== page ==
London, Sept.24 : Human rights laws and the growth of the benefits culture have destroyed the notion of individual responsibility in Britain, making people lazy and selfish, according to an adviser to London Mayor Boris Johnson. Anthony Browne, the head of the Policy Exchange think-tank who is to become the Mayor of London's policy director next month, said the protection now provided by the state makes people grow up believing they have the right to free health care and protection from discrimination or punishment.
At the same time, however, this safety net makes people abandon their duties to look after elderly relatives, care for children properly or get a job.
The Telegraph quoted him as pointing out that there are now 101,300 drug addicts and alcoholics living on Incapacity Benefit - a number similar in size to the British Army.
Browne warned this is now leading to an "extreme solipsism" whereby individuals think they have the right to get drunk on the London Underground, which is "corrosive to society".
Johnson banned drinking on the Underground in one of his first acts as mayor despite violent protests.
He said there is no "magic bullet" to correct the problems, but urged people to stop thinking that the state knows best and should intervene in all areas of people's lives.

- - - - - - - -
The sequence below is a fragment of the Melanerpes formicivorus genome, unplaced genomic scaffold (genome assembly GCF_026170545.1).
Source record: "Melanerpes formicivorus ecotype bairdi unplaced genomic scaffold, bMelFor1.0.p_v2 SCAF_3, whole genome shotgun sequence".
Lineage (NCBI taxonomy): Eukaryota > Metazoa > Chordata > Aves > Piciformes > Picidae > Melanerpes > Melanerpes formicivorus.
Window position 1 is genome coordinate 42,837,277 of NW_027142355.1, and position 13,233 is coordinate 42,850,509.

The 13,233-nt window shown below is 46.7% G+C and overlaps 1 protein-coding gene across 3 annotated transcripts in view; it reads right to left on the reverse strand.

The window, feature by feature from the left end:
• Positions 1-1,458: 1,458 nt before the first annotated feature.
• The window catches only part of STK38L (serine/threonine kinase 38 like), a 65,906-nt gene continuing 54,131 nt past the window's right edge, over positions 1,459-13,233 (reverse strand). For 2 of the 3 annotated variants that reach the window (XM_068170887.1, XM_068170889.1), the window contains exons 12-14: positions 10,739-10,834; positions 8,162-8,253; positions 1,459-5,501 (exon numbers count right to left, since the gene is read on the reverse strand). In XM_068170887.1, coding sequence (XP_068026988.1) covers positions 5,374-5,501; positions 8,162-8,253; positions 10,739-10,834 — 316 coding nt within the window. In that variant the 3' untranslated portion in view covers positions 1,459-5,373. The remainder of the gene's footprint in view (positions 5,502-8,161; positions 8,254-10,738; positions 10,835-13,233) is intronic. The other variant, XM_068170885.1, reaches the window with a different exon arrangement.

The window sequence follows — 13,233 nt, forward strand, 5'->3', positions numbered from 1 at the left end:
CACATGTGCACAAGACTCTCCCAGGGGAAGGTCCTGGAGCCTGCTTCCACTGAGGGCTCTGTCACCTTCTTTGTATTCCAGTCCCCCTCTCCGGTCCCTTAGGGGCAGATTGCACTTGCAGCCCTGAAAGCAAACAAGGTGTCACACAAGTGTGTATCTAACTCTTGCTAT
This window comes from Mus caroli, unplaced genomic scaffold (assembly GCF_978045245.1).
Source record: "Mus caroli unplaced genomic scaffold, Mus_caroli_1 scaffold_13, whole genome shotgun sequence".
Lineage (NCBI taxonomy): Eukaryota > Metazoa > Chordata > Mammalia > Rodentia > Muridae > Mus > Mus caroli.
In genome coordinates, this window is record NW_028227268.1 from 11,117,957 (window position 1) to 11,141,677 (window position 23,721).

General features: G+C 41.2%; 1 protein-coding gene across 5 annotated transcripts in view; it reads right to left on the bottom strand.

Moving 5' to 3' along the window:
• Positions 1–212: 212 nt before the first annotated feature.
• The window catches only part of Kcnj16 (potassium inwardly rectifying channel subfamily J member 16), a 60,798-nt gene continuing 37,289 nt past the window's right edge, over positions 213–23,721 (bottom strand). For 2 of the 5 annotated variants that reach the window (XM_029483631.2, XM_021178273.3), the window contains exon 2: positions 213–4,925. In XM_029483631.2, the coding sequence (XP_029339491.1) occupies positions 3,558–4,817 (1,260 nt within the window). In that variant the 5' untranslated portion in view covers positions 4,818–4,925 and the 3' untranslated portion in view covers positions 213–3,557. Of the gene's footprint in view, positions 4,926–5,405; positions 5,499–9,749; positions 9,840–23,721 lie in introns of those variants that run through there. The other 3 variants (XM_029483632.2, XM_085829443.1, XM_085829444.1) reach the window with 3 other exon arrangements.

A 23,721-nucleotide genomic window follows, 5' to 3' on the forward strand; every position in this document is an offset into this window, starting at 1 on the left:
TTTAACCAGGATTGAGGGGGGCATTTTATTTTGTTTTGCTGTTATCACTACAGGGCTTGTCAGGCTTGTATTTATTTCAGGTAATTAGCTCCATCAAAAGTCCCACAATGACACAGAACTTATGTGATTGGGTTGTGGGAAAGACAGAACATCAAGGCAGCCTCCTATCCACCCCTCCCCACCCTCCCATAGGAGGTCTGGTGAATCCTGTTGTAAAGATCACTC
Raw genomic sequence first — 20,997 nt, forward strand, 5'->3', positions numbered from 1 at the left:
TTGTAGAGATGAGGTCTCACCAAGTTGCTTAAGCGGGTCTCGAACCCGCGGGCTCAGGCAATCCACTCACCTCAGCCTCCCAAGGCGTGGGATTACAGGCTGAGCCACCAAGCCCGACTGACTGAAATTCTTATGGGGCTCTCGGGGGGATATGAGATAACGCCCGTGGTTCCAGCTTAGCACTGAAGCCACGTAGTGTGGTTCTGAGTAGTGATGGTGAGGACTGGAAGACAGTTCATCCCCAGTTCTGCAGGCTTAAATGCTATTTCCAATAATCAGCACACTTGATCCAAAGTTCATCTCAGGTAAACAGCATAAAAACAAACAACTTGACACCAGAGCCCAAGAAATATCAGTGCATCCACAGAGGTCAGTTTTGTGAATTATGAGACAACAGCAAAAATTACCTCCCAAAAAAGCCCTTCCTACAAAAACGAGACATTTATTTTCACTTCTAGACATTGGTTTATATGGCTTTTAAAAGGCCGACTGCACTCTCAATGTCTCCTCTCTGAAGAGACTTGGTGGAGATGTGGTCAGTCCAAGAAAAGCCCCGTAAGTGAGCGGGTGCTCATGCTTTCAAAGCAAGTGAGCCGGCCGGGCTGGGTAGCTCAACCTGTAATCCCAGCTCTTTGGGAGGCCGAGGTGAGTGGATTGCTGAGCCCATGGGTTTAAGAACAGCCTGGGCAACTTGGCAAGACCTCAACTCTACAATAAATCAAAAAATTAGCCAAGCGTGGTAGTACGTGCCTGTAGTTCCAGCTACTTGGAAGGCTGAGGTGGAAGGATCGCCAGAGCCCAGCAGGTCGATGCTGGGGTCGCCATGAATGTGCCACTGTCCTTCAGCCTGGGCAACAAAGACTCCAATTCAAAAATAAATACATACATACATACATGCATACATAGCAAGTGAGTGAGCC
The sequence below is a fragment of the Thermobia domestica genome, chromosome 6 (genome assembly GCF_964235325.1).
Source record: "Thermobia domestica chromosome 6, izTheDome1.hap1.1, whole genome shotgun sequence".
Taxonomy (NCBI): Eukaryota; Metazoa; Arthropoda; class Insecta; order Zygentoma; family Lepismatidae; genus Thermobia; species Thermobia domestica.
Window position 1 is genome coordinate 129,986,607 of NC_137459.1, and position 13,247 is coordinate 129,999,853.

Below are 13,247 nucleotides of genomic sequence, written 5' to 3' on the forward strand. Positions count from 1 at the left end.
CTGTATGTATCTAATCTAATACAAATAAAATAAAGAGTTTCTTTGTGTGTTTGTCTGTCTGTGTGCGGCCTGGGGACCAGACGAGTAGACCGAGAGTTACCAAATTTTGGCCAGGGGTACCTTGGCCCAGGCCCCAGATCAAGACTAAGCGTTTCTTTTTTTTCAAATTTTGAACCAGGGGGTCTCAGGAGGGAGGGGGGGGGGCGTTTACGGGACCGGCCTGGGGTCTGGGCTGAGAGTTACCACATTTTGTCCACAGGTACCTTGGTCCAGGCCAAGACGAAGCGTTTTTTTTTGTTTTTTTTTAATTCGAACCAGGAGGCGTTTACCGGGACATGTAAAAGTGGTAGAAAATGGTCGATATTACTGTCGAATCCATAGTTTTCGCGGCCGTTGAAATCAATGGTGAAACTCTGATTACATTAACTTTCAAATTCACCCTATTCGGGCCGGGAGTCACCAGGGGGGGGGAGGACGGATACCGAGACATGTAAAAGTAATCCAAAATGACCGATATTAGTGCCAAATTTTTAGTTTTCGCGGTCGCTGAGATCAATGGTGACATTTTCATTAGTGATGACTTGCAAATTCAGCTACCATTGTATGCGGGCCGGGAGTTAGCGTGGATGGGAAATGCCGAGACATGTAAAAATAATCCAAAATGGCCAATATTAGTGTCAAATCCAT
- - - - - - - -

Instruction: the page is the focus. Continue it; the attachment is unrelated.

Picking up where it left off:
Browne said values had changed rapidly over the past 40 years in Britain, including public attitudes to homosexuality, single mothers, race, alcohol and drugs.
Although he agreed that some of the changes in society were welcome, such as the better treatment people from different backgrounds now receive, people were bound to be "confused" if the morals they were taught as a child had changed by the time they reached adulthood.
Browne went on to point out that gun and knife crime is on the rise in Britain, and that the collapse of the traditional nuclear family that has occurred in recent decades is "unprecedented in history".
He said that "the decline of individual responsibility" is also key to understanding recent changes in society.
"Human rights laws place no emphasis at all on the responsibilities of individuals. They tell all of us that we can have rights without responsibilities," he said.